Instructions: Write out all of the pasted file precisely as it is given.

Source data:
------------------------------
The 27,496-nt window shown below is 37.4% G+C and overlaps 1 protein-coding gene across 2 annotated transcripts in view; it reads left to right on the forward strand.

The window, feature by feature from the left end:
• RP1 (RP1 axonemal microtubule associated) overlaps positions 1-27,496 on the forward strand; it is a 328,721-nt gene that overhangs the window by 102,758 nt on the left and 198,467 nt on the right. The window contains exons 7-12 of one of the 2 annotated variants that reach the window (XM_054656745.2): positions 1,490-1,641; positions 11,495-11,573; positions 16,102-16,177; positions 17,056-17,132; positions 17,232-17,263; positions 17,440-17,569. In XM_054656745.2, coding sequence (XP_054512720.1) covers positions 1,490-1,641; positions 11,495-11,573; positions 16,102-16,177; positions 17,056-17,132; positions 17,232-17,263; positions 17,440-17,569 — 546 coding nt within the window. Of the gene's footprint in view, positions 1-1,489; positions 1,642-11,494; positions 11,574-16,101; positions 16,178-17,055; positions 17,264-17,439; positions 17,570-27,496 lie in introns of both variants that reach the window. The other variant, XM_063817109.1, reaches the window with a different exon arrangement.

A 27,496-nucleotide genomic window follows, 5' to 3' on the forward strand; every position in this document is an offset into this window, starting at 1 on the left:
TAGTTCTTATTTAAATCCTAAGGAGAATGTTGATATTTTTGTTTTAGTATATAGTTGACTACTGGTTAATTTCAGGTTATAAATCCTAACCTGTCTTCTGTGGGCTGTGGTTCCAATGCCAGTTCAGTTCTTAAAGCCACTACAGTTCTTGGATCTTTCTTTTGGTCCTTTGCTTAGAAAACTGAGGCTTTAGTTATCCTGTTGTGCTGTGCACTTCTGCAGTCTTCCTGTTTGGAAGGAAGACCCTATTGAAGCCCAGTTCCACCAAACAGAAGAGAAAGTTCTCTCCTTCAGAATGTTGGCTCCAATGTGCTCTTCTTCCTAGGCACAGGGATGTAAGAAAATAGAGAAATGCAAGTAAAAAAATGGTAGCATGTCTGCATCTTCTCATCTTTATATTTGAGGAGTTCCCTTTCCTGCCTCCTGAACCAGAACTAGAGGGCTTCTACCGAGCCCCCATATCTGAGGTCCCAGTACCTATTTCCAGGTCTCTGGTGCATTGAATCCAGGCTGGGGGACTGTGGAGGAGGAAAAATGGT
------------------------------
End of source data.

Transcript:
The 27,496-nt window shown below is 37.4% G+C and overlaps 1 protein-coding gene across 2 annotated transcripts in view; it reads left to right on the forward strand.

The window, feature by feature from the left end:
• RP1 (RP1 axonemal microtubule associated) overlaps positions 1-27,496 on the forward strand; it is a 328,721-nt gene that overhangs the window by 102,758 nt on the left and 198,467 nt on the right. The window contains exons 7-12 of one of the 2 annotated variants that reach the window (XM_054656745.2): positions 1,490-1,641; positions 11,495-11,573; positions 16,102-16,177; positions 17,056-17,132; positions 17,232-17,263; positions 17,440-17,569. In XM_054656745.2, coding sequence (XP_054512720.1) covers positions 1,490-1,641; positions 11,495-11,573; positions 16,102-16,177; positions 17,056-17,132; positions 17,232-17,263; positions 17,440-17,569 — 546 coding nt within the window. Of the gene's footprint in view, positions 1-1,489; positions 1,642-11,494; positions 11,574-16,101; positions 16,178-17,055; positions 17,264-17,439; positions 17,570-27,496 lie in introns of both variants that reach the window. The other variant, XM_063817109.1, reaches the window with a different exon arrangement.

A 27,496-nucleotide genomic window follows, 5' to 3' on the forward strand; every position in this document is an offset into this window, starting at 1 on the left:
TAGTTCTTATTTAAATCCTAAGGAGAATGTTGATATTTTTGTTTTAGTATATAGTTGACTACTGGTTAATTTCAGGTTATAAATCCTAACCTGTCTTCTGTGGGCTGTGGTTCCAATGCCAGTTCAGTTCTTAAAGCCACTACAGTTCTTGGATCTTTCTTTTGGTCCTTTGCTTAGAAAACTGAGGCTTTAGTTATCCTGTTGTGCTGTGCACTTCTGCAGTCTTCCTGTTTGGAAGGAAGACCCTATTGAAGCCCAGTTCCACCAAACAGAAGAGAAAGTTCTCTCCTTCAGAATGTTGGCTCCAATGTGCTCTTCTTCCTAGGCACAGGGATGTAAGAAAATAGAGAAATGCAAGTAAAAAAATGGTAGCATGTCTGCATCTTCTCATCTTTATATTTGAGGAGTTCCCTTTCCTGCCTCCTGAACCAGAACTAGAGGGCTTCTACCGAGCCCCCATATCTGAGGTCCCAGTACCTATTTCCAGGTCTCTGGTGCATTGAATCCAGGCTGGGGGACTGTGGAGGAGGAAAAATGGT